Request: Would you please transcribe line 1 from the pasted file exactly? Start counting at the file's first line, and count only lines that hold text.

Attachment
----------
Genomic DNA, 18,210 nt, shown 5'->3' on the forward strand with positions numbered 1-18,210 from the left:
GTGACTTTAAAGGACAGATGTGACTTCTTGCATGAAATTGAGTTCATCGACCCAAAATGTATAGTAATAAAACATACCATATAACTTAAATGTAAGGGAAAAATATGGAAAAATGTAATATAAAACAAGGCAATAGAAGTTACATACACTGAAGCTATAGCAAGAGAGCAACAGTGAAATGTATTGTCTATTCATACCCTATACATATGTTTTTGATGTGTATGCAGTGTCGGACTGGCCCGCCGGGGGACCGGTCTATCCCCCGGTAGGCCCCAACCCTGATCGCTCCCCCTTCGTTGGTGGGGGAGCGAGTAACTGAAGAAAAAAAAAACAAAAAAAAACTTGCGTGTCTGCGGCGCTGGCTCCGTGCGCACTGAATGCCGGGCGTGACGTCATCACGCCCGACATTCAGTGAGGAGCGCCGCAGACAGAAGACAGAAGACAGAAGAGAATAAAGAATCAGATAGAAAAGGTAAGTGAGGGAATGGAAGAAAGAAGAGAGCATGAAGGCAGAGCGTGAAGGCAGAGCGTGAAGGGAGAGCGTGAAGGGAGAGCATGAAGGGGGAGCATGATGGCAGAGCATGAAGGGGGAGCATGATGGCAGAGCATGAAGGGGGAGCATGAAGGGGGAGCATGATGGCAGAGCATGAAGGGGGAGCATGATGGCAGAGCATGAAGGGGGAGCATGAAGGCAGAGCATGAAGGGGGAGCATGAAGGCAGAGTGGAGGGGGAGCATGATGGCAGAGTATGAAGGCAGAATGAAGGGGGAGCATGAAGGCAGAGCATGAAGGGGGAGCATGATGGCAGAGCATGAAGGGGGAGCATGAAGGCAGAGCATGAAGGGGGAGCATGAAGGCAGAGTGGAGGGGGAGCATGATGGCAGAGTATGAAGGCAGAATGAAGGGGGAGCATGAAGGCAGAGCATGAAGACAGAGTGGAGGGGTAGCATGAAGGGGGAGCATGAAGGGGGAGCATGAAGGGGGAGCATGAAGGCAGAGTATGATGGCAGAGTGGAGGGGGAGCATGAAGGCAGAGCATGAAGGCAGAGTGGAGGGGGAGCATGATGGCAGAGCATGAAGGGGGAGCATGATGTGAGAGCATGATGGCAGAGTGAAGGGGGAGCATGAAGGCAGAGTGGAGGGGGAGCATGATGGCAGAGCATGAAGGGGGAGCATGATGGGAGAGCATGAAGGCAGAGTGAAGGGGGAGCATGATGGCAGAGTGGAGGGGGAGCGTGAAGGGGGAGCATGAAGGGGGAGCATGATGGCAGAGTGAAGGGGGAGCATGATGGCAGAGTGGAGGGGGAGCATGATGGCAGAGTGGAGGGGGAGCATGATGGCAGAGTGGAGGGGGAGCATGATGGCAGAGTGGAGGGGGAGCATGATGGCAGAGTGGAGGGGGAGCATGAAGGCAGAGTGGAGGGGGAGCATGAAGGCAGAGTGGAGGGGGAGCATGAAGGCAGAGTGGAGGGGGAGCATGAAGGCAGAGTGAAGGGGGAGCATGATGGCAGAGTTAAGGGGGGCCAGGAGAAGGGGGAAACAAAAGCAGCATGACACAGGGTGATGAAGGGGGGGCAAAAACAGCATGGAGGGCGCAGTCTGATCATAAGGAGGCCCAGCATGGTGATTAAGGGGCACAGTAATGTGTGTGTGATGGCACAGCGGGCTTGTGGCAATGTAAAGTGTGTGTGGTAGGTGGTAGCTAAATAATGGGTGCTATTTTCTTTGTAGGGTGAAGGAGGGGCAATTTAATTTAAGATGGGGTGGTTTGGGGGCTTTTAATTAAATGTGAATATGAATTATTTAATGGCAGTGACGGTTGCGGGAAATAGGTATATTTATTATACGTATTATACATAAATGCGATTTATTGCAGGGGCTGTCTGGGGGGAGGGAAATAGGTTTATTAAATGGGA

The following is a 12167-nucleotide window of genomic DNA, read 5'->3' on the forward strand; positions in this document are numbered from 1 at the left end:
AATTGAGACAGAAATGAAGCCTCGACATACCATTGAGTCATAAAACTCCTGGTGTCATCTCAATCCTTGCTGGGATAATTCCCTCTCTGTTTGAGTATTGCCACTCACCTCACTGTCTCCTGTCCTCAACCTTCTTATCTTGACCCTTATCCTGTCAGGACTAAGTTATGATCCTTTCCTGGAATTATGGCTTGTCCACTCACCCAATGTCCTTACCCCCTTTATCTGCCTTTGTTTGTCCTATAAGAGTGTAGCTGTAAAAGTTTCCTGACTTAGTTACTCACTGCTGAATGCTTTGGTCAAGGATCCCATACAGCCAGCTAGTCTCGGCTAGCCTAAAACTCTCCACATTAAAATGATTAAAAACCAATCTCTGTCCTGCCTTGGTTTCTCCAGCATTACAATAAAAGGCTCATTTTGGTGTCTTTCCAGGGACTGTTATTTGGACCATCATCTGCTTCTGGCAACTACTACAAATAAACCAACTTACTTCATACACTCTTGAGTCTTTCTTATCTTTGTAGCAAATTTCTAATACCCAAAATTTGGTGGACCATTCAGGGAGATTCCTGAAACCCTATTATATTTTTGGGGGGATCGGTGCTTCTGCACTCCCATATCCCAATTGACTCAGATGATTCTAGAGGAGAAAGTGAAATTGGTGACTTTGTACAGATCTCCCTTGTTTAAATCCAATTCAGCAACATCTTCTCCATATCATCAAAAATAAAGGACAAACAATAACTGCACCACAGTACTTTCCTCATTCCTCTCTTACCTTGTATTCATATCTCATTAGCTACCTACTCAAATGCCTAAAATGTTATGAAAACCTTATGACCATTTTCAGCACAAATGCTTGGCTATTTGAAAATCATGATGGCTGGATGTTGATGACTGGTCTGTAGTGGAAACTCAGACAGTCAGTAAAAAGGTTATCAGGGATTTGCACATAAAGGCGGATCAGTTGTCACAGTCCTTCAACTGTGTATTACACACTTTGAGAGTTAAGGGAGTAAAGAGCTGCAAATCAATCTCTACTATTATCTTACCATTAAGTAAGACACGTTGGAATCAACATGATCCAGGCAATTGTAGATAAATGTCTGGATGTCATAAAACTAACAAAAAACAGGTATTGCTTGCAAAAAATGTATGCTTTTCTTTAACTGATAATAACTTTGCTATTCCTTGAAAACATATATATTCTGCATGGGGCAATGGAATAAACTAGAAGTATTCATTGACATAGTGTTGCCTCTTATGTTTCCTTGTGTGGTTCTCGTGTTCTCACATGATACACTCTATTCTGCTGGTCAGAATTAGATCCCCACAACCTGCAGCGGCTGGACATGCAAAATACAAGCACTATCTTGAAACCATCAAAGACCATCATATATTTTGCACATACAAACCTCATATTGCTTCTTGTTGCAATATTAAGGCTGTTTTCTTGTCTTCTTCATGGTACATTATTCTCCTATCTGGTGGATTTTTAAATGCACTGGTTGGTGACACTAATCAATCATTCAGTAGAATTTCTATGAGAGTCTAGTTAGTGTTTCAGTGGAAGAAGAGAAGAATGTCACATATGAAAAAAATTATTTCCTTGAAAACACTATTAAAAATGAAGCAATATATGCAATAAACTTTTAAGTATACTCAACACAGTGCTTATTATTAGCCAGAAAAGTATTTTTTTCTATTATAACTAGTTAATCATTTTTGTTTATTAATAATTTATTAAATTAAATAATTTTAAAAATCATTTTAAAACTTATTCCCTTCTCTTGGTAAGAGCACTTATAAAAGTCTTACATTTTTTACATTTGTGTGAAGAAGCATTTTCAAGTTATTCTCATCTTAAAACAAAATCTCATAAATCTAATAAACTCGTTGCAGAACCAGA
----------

Genomic DNA, 18,210 nt, shown 5'->3' on the forward strand with positions numbered 1-18,210 from the left: